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    Artist and Bibliophile stlukesguild's Avatar
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    "Das Glasperlenspiel"... I think, should be read last because Hesse, being a great author, disillusions you about himself there. First however, you need to have that illusion in order to see its futility.


    Thorwench;

    Interesting statement. Could you eleborate? I went through my period of being a Hesse fanatic (right about the time I was discovering Baudelaire as well ), and I read a good many of his novels (Steppenwolf, Demian, Narcissus and Goldmund, and The Glass Bead Game or Magistar Ludi). A negative criticism I have read about Hesse is that he essentially writes the same novel again and again... the same theme of intellectual/spiritual quest/development... (isn't the term Bildungsromanze or something like that?). Anyway... I remember this critical essay which noted that as an author of ideas, Hesse was somewhat second-rate in comparison with Mann... but as a writer he was definitely first class. I don't know how much I can agree with this. I do sense that he has one great quest theme running through nearly all of his novels but they definitely take on very different forms from Steppenwolf to The Glass Bead Game. I don't know that this is something to be criticized. many authors or artists have a given theme which they repeat in variation. Hesse actually plays with this variation of sorts in the three differing "stories" of the Glass Bead Game, which I absolutely love.
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    Hesse's work

    I think Hesse's work was probably inspired by the magickal movement of the times. writers like aleister crowley where exposing the secrets of magick . this angered the powers that be in germany. Hesse would have had to have been aware of this. this was a conflict that existed between the Stoic or ascetic life versus Epicureanism. both though opposites were geared towards the same goals of spritual improvement. this is highly expanded upon in non-fictional works by magickal authors. I think my opinion of which style of life was better in Hesse's work was based on my prejudices at the time. obviously there was always a conflict between two friends. One was blonde hair blue, eyed, feminine, and led a free life. the other was dark haired, dark eyed, masculine, and led a monastic life. this was not always literal ( if I remember correctly), but this was an underlying theme throughout the books. for instance siddhartha concentrated on only the masculine. The main character was both in steppenwolf.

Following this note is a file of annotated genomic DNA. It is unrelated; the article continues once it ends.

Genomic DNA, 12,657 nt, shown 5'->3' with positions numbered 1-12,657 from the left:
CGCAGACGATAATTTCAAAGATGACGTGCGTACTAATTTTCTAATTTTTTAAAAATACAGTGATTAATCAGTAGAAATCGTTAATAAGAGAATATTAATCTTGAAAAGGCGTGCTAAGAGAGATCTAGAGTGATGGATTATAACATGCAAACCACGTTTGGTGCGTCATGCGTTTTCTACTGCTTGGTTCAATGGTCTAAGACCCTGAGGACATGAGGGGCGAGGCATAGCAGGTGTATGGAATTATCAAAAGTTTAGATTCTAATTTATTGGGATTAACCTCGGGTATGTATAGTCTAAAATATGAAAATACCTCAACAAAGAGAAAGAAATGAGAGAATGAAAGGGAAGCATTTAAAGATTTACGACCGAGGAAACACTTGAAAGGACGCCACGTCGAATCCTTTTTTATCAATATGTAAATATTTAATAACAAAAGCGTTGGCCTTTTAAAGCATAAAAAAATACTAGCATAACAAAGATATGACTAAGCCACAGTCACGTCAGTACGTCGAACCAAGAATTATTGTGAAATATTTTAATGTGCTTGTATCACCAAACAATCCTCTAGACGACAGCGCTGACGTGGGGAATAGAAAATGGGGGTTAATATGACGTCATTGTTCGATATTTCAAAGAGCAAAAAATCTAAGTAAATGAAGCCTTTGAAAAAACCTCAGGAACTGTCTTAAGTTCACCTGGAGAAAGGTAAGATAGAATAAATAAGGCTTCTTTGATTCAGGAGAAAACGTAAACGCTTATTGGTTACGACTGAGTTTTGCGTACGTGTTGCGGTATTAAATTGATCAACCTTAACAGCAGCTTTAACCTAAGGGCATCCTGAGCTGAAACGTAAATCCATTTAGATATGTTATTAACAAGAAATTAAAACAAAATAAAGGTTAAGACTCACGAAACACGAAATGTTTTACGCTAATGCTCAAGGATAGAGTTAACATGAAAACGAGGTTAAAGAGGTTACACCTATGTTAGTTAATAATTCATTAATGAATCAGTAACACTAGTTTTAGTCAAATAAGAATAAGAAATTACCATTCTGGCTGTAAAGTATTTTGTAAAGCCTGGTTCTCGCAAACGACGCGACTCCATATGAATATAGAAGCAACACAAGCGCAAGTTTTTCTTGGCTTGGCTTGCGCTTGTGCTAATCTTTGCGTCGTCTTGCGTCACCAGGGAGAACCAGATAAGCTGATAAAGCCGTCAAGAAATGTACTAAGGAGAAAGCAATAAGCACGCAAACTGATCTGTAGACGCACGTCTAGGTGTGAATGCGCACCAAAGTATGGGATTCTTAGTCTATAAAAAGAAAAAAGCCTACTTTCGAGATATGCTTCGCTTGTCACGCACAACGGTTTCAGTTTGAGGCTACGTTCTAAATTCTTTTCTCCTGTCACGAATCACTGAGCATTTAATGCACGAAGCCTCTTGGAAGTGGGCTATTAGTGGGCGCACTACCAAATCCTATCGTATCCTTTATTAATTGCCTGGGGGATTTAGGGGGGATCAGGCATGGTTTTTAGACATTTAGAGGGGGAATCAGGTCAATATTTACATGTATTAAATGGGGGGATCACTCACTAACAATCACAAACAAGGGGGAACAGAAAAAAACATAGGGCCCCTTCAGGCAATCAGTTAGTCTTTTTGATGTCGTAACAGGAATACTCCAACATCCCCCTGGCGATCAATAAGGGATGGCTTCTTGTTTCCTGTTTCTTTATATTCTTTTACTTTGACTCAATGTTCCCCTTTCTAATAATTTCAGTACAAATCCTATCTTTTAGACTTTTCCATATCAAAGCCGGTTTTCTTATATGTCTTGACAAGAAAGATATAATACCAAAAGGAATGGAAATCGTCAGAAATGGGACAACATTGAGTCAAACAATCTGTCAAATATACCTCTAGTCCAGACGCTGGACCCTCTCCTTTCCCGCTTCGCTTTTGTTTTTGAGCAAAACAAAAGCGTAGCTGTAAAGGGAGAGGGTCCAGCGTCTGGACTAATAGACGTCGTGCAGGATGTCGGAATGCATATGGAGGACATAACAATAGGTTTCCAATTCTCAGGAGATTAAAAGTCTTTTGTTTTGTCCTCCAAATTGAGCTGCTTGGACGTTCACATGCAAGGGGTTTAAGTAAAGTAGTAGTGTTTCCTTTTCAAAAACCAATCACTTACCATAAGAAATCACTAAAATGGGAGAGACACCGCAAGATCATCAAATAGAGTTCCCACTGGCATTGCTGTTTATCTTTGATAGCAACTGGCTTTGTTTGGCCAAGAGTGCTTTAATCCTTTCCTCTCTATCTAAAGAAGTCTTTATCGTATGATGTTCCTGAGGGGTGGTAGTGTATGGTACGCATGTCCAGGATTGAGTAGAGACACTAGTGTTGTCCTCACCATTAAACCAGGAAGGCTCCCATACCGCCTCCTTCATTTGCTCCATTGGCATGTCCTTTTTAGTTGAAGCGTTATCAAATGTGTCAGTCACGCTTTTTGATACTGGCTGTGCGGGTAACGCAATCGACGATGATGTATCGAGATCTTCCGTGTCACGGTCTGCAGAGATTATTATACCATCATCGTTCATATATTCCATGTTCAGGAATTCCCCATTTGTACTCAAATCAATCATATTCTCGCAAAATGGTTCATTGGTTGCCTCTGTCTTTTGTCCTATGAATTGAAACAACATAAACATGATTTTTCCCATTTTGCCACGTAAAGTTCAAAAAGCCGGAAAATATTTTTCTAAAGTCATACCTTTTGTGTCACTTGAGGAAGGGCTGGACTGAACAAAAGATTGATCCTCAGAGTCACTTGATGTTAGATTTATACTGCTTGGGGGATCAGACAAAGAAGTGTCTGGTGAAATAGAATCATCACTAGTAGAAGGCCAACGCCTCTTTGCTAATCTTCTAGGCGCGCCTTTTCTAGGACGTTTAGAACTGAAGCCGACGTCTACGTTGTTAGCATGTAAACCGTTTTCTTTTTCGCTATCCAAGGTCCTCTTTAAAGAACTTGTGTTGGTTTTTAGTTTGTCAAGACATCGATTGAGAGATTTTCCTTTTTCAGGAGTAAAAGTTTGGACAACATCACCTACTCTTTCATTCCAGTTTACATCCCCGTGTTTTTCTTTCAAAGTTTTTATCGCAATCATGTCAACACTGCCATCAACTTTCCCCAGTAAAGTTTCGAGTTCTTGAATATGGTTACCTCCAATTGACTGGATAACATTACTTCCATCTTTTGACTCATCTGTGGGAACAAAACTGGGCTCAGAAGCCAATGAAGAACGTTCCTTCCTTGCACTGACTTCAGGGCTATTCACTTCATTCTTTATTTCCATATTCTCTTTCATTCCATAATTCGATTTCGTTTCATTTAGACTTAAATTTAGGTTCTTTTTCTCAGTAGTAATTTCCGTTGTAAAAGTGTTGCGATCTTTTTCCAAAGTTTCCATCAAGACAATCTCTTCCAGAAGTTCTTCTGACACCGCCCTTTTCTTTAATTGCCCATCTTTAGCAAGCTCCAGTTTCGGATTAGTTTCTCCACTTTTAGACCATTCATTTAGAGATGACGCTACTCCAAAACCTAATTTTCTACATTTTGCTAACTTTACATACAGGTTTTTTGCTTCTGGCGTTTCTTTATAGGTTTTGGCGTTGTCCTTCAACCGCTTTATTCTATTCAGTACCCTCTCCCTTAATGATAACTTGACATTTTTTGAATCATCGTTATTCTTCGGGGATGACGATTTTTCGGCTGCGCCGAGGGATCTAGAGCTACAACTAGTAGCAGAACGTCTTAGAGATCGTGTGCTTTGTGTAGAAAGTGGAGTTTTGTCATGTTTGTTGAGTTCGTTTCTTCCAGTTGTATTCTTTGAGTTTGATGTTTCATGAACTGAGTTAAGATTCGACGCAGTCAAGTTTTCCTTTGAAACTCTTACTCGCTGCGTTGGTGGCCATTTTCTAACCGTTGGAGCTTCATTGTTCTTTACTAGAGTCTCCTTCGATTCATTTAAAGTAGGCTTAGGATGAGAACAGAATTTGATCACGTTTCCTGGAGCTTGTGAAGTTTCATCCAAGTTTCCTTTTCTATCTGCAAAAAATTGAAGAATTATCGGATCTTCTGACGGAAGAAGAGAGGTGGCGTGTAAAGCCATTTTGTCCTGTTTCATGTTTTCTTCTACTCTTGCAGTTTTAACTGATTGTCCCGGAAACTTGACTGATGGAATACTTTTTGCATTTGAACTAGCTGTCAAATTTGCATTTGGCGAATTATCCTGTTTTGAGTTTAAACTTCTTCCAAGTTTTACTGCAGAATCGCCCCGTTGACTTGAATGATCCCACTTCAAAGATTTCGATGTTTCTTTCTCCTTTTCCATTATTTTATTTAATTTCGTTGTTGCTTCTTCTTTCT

Last edited by micromo66; 02-09-2007 at 12:55 AM.

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    Quote Originally Posted by The Knight View Post
    It is difficult to talk about the beauty of an author's writing when we are reading a translation. Having read (Siddhartha) and (Narcissus and Goldmund) in English, the depth of Hesse's thought is what makes his novels appealing.
    I agree completely. Since I know absolutely no German, I read a few English translations and was struck not so much by his writing style as by the spot-on profundity of his thoughts. I think Hesse summed it up best himself in Siddhartha:

    "The words are not good for the secret meaning, everything always becomes a bit different, as soon as it is put into words, gets distorted a bit, a bit silly [...] what is one man's treasure and wisdom always sounds like foolishness to another person."

    Hesse's works are characterized by his awareness that words are largely impotent--and, in my opinion, are strengthened by that same awareness. But it'd be great to hear from someone who has read Hesse in German as well, to see what sorts of things may have slipped through the cracks....